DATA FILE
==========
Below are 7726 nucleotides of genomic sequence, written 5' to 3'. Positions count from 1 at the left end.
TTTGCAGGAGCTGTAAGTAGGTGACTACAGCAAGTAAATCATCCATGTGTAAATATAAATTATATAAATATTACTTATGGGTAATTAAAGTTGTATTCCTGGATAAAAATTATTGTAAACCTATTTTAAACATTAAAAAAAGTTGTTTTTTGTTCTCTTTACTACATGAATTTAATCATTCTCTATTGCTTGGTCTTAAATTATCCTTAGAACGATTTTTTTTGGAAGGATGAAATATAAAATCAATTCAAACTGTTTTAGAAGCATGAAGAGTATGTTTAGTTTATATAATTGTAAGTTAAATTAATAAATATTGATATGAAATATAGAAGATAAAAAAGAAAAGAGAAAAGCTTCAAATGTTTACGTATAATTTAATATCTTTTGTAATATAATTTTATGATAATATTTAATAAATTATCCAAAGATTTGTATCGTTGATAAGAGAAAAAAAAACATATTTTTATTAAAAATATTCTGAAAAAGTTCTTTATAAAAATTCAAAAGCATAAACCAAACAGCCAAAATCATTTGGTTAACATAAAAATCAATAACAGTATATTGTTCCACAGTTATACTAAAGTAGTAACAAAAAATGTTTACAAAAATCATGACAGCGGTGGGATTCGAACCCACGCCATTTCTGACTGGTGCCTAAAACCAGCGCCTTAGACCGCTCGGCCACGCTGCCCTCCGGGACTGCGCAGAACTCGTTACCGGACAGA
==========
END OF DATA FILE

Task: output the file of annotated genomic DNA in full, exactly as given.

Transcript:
Below are 7726 nucleotides of genomic sequence, written 5' to 3'. Positions count from 1 at the left end.
TTTGCAGGAGCTGTAAGTAGGTGACTACAGCAAGTAAATCATCCATGTGTAAATATAAATTATATAAATATTACTTATGGGTAATTAAAGTTGTATTCCTGGATAAAAATTATTGTAAACCTATTTTAAACATTAAAAAAAGTTGTTTTTTGTTCTCTTTACTACATGAATTTAATCATTCTCTATTGCTTGGTCTTAAATTATCCTTAGAACGATTTTTTTTGGAAGGATGAAATATAAAATCAATTCAAACTGTTTTAGAAGCATGAAGAGTATGTTTAGTTTATATAATTGTAAGTTAAATTAATAAATATTGATATGAAATATAGAAGATAAAAAAGAAAAGAGAAAAGCTTCAAATGTTTACGTATAATTTAATATCTTTTGTAATATAATTTTATGATAATATTTAATAAATTATCCAAAGATTTGTATCGTTGATAAGAGAAAAAAAAACATATTTTTATTAAAAATATTCTGAAAAAGTTCTTTATAAAAATTCAAAAGCATAAACCAAACAGCCAAAATCATTTGGTTAACATAAAAATCAATAACAGTATATTGTTCCACAGTTATACTAAAGTAGTAACAAAAAATGTTTACAAAAATCATGACAGCGGTGGGATTCGAACCCACGCCATTTCTGACTGGTGCCTAAAACCAGCGCCTTAGACCGCTCGGCCACGCTGCCCTCCGGGACTGCGCAGAACTCGTTACCGGACAGA